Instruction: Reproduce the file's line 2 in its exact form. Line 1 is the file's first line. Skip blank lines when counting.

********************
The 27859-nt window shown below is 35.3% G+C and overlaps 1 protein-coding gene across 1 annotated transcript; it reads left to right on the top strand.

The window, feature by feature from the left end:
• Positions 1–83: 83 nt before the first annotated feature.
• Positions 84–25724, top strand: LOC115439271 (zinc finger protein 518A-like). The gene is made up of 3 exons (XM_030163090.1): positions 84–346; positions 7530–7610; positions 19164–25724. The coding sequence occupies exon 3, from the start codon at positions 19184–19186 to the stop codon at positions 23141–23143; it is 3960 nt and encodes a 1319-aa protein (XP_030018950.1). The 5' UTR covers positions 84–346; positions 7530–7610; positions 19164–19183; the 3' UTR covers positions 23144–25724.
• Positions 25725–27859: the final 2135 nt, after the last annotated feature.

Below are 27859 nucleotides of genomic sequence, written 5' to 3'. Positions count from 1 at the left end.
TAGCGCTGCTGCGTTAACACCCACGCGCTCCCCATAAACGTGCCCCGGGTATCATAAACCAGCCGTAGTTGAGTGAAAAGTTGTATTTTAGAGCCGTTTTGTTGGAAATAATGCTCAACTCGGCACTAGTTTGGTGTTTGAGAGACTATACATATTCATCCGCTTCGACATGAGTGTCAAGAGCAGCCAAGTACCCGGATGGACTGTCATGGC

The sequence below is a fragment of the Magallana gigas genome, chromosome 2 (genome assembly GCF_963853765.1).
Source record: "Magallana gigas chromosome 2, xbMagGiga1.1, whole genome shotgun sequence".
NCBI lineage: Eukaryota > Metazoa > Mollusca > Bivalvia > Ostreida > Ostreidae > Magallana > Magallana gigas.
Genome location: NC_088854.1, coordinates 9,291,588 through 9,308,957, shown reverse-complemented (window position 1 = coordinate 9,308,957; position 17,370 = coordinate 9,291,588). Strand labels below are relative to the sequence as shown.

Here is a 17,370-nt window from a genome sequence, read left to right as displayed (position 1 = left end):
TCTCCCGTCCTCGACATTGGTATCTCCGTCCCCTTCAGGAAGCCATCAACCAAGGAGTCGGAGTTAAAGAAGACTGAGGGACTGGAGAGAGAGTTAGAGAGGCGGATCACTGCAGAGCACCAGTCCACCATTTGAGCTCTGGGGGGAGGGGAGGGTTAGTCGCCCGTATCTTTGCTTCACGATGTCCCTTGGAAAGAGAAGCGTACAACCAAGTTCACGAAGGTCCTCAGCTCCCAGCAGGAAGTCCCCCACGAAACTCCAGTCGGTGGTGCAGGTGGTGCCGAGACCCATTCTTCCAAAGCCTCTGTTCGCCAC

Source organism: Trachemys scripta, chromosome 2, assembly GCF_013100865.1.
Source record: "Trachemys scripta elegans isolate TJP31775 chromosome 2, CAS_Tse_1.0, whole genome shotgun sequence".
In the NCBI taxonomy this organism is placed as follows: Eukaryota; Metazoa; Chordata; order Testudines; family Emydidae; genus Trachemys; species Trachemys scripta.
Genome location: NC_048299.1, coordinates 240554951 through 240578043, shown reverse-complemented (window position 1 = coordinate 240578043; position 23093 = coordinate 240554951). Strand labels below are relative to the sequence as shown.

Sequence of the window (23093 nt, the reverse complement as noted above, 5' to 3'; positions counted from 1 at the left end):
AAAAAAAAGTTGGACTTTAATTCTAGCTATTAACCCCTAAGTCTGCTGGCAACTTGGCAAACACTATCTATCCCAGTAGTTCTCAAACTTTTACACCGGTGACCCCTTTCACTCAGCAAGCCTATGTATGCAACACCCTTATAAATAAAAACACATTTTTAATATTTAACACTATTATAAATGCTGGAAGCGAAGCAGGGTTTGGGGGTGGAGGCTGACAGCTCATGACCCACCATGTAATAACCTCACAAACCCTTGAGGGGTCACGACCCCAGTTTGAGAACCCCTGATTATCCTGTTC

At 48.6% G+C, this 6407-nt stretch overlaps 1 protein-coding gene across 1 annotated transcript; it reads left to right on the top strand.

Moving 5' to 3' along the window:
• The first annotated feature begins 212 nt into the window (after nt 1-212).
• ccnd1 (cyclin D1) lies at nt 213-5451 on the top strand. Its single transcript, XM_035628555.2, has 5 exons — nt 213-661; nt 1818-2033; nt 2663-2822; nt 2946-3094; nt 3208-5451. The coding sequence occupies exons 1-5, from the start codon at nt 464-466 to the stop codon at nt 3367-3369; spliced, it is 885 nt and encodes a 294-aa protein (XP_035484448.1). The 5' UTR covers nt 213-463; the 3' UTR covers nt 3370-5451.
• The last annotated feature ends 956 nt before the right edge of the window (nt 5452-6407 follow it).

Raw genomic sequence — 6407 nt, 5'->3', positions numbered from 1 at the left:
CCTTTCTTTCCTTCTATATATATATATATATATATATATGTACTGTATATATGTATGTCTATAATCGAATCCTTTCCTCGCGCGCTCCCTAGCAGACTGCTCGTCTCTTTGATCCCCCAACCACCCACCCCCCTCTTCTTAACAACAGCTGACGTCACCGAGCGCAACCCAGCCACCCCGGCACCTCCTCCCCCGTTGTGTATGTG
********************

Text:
The window, feature by feature from the left end: